By Jack Barnes
You may be surprised to learn that there's still an energy company out there that's undervalued by the market -- a natural gas company that has two divisions, which makes it difficult to appraise. I'm talking about El Paso Corp. (EP).
Some investors bought the stock to hold as a pipeline company; others bought the stock to invest in an exploration and development company. But in the end, no one quite knew exactly which it was. That caused its assets to be valued at less than the equivalent assets held by its peers. This locked-up value caused El Paso's stock price to stagnate for years, even as other energy stocks surged to new highs.
In the industry, that's called a value trap. Portfolio managers are always looking for a catalyst to unlock trapped value in these investments. That's why I have a list of companies I always return to, just in case such a catalyst shows up.
I always get excited when one of these companies unlocks the hidden value of its stock, and El Paso did just that when it finally decided to spin off its two primary divisions -- exploration and production (E&P) and transportation -- to its shareholders. This gives us a chance to pick up the combined company before the transaction has happened.
El Paso has a large collection of individual assets that have received an overall market discount. And we have an opportunity to enjoy the value-unlocking process. And now it's time to buy EP.
El Paso Corp.'s Premium Assets
El Paso Corp. was founded in 1928 and is based on Houston, TX. The company has about 5,000 employees. And it currently sports a market cap of $16 billion, with an enterprise value of $30.5 billion once you take into consideration net cash and debt levels.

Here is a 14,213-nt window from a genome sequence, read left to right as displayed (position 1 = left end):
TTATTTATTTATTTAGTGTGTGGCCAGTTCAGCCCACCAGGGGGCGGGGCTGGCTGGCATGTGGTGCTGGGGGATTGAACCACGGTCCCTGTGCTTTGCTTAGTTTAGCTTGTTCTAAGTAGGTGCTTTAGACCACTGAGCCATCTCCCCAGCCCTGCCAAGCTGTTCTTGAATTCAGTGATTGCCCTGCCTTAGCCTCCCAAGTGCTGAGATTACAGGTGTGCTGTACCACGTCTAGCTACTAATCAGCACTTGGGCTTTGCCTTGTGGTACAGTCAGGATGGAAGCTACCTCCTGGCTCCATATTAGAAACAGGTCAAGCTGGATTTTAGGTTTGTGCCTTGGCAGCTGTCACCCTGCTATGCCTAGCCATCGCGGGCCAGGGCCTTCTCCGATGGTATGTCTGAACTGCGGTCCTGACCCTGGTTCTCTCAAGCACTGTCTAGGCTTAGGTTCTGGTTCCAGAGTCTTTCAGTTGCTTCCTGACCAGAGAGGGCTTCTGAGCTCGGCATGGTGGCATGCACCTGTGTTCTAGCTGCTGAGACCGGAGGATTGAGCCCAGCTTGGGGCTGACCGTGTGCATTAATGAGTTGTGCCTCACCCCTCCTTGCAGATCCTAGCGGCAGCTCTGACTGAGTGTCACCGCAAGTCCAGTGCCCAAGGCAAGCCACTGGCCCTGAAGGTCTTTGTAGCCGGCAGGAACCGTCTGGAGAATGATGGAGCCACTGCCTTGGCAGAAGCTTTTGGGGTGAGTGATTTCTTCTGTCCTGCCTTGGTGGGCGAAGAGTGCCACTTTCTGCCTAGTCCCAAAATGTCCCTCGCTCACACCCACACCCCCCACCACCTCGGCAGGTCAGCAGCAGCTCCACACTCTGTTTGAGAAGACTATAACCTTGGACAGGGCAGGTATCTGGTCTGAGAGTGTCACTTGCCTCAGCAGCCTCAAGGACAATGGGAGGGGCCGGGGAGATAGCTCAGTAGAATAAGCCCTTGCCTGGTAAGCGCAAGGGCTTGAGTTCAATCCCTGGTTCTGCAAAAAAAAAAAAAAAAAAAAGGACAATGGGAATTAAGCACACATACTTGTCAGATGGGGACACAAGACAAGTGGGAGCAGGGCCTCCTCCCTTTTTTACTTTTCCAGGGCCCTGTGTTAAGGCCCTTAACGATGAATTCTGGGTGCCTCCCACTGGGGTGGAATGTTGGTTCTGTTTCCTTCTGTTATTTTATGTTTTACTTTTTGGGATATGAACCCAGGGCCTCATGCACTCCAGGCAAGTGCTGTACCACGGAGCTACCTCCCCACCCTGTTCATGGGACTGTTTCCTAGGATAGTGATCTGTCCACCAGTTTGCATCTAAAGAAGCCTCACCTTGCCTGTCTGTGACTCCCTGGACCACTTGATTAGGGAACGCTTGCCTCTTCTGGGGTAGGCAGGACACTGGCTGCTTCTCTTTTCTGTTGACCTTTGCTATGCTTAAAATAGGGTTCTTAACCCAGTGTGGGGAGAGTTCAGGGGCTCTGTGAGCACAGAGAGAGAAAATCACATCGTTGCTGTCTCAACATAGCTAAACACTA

El Paso provides a range of services to producers, marketers, and consumers. It explores, drills, produces, transports, markets, and sells natural gas products. While its diverse array of operations has at times worked against the company, it also gives El Paso a great view of internal market dynamics.
El Paso's exploration and production division is one of the largest independent natural gas producers in the United States. The division focuses on unconventional and low risk drilling programs. El Paso produced about 782 million cubic feet per day (MMCFPD) in 2010. Additionally, El Paso has purchased or built 240 billion cubic feet of natural gas storage. This allows the company to purchase gas when it is cheap in early summer at the wellhead, and inject it into storage for colder winter months when the price of natural gas rises.
And now El Paso Pipeline Partners L.P. (EPB), a limited partnership formed by El Paso Corp., is expanding the capacity at its Elba Island liquefied natural gas (LNG) terminal. That's important when you consider that the United States has just 10 facilities capable of importing LNG and converting it for domestic consumption.
The only issue I have with El Paso's fundamentals is the extremely high debt levels it carries. I love the ability for a company to leverage up its balance sheet, but this is predicated on it being able to add more debt. In the case of El Paso, I want to see asset sales bring down its debt levels. Once the spin-offs happen, and the assets and debt levels have been assigned to the different divisions, I will feel a lot better about the future valuation of the spin-offs. The debt levels are an issue I will be tracking going forward.
El Paso stock closed down 20 cents, or 0.97%, at $20.40 on Friday. That's at the top end of its 52-week range of $10.60-21.54.